Every year, as we in the US make our way through November and the last of the leaves fall to our feet, we inch closer to one of the best American holidays. Thanksgiving is usually a day spent watching parades, enjoying time with family and friends who none of us gets to see as often as we like, eating too much, and generally being grateful for the things we have, big or small.
But for those of you who celebrate Thanksgiving, have you ever used it as an opportunity to do some stargazing?
More winter astronomy:
- An astronomer’s tour of autumn and winter targets
- Astronomy observing targets for the festive season
Things are different in 2020, as the COVID-19 pandemic continues to make things difficult for most of us. Most years, Thanksgiving can be something just short of absolute mayhem, with crowds with turkey and mashed potatoes and pies to tend to.
Recommendations are to keep celebrations small this time, and not risk any further infections. Either way, as hard as 2020 has been, I have plenty to be thankful for.
It’s not part of the tradition, but as bit of a Thanksgiving gift, here’s something for you stargazers out there, whether you’re in the US or elsewhere.
Thanksgiving isn’t just my favourite holiday, it’s one of my favourite nights of the year to look at the skies.
Just because the celebrations will be smaller this year, doesn’t mean we need to be apart. We all share the same sky, so let’s take some time to watch it together.
Once the food has been eaten, maybe the dishes cleared off, I like to step outside and head to my favourite south-facing patch of curb.
When I need it to, it magically transforms into my favourite east-facing patch of curb. Let’s head out there together. It’s cold this time of year, so I take a cup of tea along and watch Orion rise.
If you’ve had a few minutes recently, you might have noticed the bright lights of winter starting to make their way into the sky overhead.
In the constellation Taurus, the Pleiades cluster and Aldebaran (the bull’s red eye) are the most obvious of them all. They’re all in the prime-time sky by mid-evening.
Following just behind Taurus in the early parts of these late autumn nights is Bellatrix, the third brightest of Orion’s stars. We think of it as one of his shoulders. Celestial objects rise in the east, so his eastern stars are closer to the ground.
As time goes on and we get deeper into autumn and winter, Orion will already be standing tall when darkness falls. It’s not quite there yet, though. For now, as Orion joins the night, he’s sort of lying on his back.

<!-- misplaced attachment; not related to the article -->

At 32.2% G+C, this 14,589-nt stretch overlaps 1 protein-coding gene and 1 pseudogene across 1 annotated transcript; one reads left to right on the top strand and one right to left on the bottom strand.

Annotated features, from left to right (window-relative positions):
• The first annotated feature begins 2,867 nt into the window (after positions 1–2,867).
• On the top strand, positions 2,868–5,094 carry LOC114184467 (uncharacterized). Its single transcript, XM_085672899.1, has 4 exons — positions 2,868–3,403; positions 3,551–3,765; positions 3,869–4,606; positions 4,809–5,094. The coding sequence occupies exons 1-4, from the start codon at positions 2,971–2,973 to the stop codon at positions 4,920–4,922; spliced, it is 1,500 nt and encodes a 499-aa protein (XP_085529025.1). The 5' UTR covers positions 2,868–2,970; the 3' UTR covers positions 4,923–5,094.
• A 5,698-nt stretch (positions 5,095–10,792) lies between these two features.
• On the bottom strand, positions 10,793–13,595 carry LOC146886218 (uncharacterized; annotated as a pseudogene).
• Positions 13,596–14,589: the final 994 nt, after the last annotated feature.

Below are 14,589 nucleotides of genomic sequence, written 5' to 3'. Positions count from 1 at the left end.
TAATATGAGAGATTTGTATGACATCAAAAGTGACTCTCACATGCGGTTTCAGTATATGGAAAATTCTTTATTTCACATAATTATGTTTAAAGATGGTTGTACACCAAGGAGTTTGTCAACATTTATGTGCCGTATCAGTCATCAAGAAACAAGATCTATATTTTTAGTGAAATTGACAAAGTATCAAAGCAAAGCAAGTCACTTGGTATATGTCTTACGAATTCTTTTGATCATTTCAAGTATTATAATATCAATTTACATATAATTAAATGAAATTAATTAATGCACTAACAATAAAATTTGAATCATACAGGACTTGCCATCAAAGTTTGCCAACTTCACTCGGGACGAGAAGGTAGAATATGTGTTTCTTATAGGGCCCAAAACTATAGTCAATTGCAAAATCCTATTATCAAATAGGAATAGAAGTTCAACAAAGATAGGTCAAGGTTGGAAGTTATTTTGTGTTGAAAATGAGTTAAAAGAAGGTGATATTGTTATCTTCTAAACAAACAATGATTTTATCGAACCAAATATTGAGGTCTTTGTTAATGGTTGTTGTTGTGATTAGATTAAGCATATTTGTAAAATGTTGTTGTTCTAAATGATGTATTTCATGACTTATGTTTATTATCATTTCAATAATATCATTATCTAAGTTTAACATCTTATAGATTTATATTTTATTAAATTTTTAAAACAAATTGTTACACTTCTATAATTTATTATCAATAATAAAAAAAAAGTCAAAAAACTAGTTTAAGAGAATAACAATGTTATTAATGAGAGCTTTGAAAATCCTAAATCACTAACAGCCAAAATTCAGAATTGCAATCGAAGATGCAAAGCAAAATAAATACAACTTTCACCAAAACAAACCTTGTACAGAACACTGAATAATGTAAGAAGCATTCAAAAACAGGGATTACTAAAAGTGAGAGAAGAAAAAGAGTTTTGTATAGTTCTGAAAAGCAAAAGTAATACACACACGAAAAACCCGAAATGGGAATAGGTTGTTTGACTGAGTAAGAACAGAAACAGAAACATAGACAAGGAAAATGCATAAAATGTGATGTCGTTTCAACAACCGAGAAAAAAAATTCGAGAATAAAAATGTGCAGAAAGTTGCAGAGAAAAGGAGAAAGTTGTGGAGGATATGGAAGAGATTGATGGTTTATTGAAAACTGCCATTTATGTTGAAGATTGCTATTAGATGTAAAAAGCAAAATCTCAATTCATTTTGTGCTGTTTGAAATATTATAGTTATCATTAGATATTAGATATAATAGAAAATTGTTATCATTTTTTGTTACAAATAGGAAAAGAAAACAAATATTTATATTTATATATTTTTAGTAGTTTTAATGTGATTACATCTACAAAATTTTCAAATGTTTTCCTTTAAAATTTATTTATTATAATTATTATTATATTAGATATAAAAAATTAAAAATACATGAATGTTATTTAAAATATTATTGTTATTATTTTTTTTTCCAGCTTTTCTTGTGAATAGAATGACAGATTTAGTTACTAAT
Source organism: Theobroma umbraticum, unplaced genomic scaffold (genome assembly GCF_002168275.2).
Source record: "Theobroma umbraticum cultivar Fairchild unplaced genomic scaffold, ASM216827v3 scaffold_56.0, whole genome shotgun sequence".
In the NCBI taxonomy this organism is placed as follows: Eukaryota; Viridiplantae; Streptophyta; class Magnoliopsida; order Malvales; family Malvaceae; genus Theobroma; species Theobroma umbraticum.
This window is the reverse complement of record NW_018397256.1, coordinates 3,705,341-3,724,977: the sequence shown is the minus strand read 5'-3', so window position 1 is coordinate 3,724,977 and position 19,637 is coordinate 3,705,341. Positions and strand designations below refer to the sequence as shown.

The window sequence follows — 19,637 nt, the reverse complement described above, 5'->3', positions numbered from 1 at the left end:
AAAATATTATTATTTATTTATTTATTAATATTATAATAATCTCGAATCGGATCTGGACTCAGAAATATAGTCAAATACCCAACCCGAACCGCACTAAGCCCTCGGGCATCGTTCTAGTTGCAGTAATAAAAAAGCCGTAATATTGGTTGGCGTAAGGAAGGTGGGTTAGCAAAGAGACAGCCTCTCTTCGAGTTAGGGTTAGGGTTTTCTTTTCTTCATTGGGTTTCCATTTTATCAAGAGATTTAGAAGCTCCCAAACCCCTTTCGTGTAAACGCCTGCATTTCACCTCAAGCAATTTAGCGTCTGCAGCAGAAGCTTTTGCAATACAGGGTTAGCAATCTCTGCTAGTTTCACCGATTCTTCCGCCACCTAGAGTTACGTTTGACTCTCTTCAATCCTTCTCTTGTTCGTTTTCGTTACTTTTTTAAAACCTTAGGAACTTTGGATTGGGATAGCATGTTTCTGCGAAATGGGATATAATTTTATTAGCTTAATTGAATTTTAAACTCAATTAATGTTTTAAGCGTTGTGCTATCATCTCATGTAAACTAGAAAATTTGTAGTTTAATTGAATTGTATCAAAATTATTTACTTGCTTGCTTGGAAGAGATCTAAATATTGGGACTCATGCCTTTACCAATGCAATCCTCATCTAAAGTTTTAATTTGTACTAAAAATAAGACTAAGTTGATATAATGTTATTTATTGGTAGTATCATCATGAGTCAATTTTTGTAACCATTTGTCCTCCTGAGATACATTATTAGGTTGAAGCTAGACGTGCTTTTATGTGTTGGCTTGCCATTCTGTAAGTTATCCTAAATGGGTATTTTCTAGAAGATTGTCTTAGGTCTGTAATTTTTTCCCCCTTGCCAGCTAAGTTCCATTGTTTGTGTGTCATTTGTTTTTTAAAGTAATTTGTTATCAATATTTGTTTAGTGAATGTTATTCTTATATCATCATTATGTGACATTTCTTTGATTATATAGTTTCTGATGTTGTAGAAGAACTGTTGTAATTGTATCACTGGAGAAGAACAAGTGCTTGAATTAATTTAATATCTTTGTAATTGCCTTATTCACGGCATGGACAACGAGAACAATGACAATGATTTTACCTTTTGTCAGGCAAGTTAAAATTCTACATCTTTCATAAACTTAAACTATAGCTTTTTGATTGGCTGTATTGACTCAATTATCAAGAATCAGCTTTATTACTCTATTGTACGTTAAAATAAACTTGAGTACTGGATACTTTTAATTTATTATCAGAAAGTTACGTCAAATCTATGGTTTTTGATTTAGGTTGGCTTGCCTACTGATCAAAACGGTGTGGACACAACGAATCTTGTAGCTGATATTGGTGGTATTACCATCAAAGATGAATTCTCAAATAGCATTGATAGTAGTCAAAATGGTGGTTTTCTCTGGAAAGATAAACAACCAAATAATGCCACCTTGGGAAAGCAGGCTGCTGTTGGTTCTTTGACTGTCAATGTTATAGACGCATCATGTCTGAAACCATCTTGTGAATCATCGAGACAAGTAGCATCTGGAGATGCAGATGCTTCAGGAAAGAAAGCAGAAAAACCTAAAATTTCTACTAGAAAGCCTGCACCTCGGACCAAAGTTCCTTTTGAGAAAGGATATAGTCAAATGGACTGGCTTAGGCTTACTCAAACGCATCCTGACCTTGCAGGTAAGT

Around my corner of the Northeast US, around 40° north, Bellatrix clears the horizon around just before 6:30 PM, but I can’t see anything until it clears the houses across the street a couple of hours later.
So, keep that and the shape of your neighbourhood in mind if you decide to join in. Maybe look out the window, or step into the early part of night a couple of times and see how things are moving along.
Orion’s a big constellation. It’s about 19 degrees of arc from Bellatrix to the point where Saiph, his left foot, joins the sky. That’s about the width of both fists held out at arm’s length.
If you’re ready, here’s where we need to do a little math.
There are 360 degrees in a circle; in a full rotation of Earth and the stars overhead. There are about 24 hours in a day. Three hundred sixty degrees divided by 24 hours means the sky moves by about 15 degrees each hour above our chilly seat on the curb.
Fifteen degrees of sky movement in an hour, and 19 degrees across Orion. Once you see Bellatrix, one by one, you’ll see Orion’s other stars join it.
Rigel, Betelgeuse, the belt stars, the sword, and then, finally, Saiph will join the fun about an hour and a quarter later.
Before long, the tea will run out and hour outside on a cold night is a long time. I don’t always have the time and the stomach for it, either. Instead, I sometimes like to use the Pleiades, Aldebaran and then Bellatrix as a countdown timer for Orion’s belt, and then just watch those three.
Mintaka comes first, then Alnilam, which is one of the farthest stars you can see with the naked eye, almost 2000 light years away, and then finally Alnitak. It’s about 3 degrees, the width of two fingers or so, across his belt.
As they pop into the sky, try to notice the way the sky around Orion changes, too. What other stars can you see? Is the Moon nearby? Maybe even see if the sights and smells in your neighbourhood change. As they rise, one by one, it isn’t hard to imagine Earth turning.
If you are a deep-sky observer, read our guide to the best targets to spot in Orion.
Back to the math! 15 degrees per hour divided by 60 minutes in an hour equals a quarter degree each minute. That means one degree takes 4 minutes.
The 3 degrees in the belt, times 4 minutes per degree…maybe, rather than spending an hour, you can take 12 minutes.
For me, those few minutes are some of the best of the evening. Don’t get me wrong, the food and family are fantastic, and I’m thankful for all of it, but those few minutes to watch the Universe do its thing are something I’m also thankful for.
Don’t worry if you can’t make it tonight. We can watch this every night, a little earlier each time, for a while. Just make sure you get to it soon. Like I said, it won’t be long before Orion will be standing tall at sunset.
Happy Thanksgiving, wherever you are, thanks for reading and watching the skies together. Be safe and have a great Thanksgiving!
Scott Levine is a naked-eye astronomer and a science writer based in New York’s Hudson Valley.